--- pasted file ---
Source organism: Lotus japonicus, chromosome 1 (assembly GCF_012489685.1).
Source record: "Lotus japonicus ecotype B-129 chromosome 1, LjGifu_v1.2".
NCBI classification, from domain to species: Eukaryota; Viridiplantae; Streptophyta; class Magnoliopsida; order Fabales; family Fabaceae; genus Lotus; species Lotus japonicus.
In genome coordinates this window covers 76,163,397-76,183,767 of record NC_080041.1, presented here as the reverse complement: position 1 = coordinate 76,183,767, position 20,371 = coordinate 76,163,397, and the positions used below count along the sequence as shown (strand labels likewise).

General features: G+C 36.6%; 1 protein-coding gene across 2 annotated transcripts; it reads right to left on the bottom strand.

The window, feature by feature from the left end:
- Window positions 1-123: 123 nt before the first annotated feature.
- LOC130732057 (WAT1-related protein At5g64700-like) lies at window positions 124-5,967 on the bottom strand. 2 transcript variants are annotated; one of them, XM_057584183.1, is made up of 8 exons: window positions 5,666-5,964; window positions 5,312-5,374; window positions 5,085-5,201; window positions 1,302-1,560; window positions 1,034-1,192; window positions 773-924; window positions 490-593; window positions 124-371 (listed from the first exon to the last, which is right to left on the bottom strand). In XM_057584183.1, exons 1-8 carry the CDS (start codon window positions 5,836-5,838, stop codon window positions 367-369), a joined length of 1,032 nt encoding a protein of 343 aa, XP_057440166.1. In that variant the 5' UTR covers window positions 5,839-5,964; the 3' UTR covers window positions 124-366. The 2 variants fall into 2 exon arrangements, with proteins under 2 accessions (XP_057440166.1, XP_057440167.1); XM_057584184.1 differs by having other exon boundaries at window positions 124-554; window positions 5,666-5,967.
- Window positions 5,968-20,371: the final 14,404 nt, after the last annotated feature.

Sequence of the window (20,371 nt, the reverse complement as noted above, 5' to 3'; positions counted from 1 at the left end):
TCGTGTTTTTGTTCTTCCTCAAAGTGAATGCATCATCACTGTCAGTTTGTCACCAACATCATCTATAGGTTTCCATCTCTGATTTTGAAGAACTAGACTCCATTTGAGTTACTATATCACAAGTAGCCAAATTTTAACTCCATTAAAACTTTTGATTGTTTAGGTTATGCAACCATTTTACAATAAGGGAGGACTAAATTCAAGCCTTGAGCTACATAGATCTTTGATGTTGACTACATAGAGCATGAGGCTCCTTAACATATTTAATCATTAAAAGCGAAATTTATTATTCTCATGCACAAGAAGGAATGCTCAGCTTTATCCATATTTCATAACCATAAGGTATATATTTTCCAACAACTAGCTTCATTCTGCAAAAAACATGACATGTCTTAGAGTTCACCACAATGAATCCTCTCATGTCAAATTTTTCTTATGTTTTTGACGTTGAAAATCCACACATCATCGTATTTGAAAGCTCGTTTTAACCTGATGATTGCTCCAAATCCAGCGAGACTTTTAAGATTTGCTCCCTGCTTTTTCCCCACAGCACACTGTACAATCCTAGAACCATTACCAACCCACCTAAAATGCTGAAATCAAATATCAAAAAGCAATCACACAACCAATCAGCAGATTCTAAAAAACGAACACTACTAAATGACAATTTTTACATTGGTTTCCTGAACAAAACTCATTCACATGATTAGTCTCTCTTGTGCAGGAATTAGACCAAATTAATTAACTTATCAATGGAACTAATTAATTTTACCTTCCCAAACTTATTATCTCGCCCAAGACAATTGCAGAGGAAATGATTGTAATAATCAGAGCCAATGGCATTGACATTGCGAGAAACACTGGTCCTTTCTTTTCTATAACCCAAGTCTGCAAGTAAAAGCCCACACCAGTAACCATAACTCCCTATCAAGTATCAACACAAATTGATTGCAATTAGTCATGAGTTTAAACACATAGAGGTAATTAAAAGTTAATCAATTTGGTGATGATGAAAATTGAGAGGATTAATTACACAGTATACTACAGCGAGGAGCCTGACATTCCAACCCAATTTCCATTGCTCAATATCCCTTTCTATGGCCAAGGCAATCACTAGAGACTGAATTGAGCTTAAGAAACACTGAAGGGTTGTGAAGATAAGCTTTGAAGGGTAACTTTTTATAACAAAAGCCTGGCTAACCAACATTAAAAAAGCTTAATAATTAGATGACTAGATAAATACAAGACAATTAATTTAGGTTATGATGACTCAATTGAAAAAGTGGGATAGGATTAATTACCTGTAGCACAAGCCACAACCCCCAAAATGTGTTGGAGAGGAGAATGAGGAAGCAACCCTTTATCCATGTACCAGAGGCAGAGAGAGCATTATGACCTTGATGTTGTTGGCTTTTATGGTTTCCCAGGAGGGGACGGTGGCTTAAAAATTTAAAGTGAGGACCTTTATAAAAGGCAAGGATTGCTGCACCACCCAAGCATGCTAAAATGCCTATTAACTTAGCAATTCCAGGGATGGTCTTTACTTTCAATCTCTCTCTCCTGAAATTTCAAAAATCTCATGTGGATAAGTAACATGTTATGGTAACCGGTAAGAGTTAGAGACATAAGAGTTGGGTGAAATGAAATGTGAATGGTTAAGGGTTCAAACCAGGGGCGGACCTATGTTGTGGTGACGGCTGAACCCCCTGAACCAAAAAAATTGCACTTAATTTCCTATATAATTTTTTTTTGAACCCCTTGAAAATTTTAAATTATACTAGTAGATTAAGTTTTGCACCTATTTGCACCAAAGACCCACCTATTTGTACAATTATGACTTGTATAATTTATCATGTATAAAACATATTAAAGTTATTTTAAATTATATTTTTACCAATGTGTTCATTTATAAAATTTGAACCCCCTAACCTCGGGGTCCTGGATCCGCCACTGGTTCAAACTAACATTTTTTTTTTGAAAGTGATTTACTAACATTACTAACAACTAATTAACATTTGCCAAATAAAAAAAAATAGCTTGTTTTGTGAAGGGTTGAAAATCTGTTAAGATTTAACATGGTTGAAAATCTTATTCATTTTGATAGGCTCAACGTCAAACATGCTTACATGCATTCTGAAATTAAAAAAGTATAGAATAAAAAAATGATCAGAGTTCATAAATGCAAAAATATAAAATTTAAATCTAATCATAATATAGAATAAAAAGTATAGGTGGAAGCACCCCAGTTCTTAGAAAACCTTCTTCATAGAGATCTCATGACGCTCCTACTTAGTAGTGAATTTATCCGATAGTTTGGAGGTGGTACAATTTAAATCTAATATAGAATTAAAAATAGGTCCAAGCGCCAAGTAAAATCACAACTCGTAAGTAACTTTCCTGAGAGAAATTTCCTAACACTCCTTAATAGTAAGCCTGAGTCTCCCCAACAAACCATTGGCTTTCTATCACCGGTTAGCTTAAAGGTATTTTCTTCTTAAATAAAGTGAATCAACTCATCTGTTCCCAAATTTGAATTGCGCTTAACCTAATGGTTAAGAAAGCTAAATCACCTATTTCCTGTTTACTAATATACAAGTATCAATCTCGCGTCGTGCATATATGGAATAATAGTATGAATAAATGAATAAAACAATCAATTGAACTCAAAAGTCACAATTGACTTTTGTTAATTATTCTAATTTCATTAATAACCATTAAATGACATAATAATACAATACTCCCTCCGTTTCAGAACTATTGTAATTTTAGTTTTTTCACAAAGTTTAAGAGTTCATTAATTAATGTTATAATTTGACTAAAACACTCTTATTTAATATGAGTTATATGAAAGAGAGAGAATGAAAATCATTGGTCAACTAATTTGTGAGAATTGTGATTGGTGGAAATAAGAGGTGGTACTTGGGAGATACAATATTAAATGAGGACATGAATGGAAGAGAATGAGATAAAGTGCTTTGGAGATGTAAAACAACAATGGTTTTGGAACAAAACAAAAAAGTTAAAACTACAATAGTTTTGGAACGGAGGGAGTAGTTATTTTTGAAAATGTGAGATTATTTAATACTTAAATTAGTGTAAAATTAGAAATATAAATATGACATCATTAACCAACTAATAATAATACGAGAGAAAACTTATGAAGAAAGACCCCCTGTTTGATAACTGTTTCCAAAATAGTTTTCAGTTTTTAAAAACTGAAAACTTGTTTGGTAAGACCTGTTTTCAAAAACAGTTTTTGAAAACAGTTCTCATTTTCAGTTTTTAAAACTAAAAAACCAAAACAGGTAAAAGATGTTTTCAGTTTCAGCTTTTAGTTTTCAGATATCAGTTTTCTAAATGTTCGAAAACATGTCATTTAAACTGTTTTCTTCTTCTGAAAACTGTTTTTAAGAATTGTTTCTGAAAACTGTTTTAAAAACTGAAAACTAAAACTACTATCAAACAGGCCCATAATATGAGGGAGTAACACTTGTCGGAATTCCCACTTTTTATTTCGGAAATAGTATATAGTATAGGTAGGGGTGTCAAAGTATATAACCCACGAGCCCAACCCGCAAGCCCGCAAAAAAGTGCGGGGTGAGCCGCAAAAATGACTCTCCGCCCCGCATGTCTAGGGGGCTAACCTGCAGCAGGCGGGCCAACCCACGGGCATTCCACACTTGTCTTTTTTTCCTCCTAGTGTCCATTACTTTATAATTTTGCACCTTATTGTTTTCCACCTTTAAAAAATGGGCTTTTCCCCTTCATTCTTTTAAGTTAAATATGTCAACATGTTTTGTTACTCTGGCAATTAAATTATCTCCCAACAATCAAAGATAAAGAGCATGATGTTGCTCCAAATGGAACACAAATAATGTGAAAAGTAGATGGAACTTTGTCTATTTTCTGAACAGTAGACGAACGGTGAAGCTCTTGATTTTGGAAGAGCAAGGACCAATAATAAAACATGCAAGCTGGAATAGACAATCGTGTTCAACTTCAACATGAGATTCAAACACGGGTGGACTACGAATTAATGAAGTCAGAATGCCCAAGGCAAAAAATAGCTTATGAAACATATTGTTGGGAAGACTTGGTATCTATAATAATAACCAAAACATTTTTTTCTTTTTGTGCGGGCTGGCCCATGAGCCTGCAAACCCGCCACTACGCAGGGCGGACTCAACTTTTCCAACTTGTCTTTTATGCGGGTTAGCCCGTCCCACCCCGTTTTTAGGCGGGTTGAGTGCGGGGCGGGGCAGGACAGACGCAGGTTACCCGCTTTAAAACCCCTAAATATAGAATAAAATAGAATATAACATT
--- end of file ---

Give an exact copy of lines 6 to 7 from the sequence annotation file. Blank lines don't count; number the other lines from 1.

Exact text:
The window, feature by feature from the left end:
- Window positions 1-123: 123 nt before the first annotated feature.